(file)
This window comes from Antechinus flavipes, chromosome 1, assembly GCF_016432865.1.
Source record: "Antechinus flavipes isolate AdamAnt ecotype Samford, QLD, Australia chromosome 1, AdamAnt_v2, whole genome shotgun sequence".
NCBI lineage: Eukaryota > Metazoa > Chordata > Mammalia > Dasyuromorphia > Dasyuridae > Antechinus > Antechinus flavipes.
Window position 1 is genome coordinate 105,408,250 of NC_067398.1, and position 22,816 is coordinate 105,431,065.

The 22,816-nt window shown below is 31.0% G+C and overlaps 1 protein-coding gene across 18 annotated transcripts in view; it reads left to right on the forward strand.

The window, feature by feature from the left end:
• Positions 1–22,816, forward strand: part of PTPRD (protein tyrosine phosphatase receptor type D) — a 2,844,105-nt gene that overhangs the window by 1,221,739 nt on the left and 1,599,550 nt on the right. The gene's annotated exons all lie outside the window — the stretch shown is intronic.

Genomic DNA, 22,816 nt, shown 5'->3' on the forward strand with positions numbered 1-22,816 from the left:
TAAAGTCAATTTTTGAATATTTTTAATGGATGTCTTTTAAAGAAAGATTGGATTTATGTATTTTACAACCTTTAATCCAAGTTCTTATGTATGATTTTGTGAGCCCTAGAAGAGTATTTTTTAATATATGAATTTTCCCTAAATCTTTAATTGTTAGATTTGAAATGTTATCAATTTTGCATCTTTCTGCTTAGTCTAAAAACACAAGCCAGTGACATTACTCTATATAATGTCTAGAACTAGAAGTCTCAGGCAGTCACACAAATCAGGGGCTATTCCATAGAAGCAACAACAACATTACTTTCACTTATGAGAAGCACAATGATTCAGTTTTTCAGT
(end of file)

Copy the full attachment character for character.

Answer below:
This window comes from Antechinus flavipes, chromosome 1, assembly GCF_016432865.1.
Source record: "Antechinus flavipes isolate AdamAnt ecotype Samford, QLD, Australia chromosome 1, AdamAnt_v2, whole genome shotgun sequence".
NCBI lineage: Eukaryota > Metazoa > Chordata > Mammalia > Dasyuromorphia > Dasyuridae > Antechinus > Antechinus flavipes.
Window position 1 is genome coordinate 105,408,250 of NC_067398.1, and position 22,816 is coordinate 105,431,065.

The 22,816-nt window shown below is 31.0% G+C and overlaps 1 protein-coding gene across 18 annotated transcripts in view; it reads left to right on the forward strand.

The window, feature by feature from the left end:
• Positions 1–22,816, forward strand: part of PTPRD (protein tyrosine phosphatase receptor type D) — a 2,844,105-nt gene that overhangs the window by 1,221,739 nt on the left and 1,599,550 nt on the right. The gene's annotated exons all lie outside the window — the stretch shown is intronic.

Genomic DNA, 22,816 nt, shown 5'->3' on the forward strand with positions numbered 1-22,816 from the left:
TAAAGTCAATTTTTGAATATTTTTAATGGATGTCTTTTAAAGAAAGATTGGATTTATGTATTTTACAACCTTTAATCCAAGTTCTTATGTATGATTTTGTGAGCCCTAGAAGAGTATTTTTTAATATATGAATTTTCCCTAAATCTTTAATTGTTAGATTTGAAATGTTATCAATTTTGCATCTTTCTGCTTAGTCTAAAAACACAAGCCAGTGACATTACTCTATATAATGTCTAGAACTAGAAGTCTCAGGCAGTCACACAAATCAGGGGCTATTCCATAGAAGCAACAACAACATTACTTTCACTTATGAGAAGCACAATGATTCAGTTTTTCAGT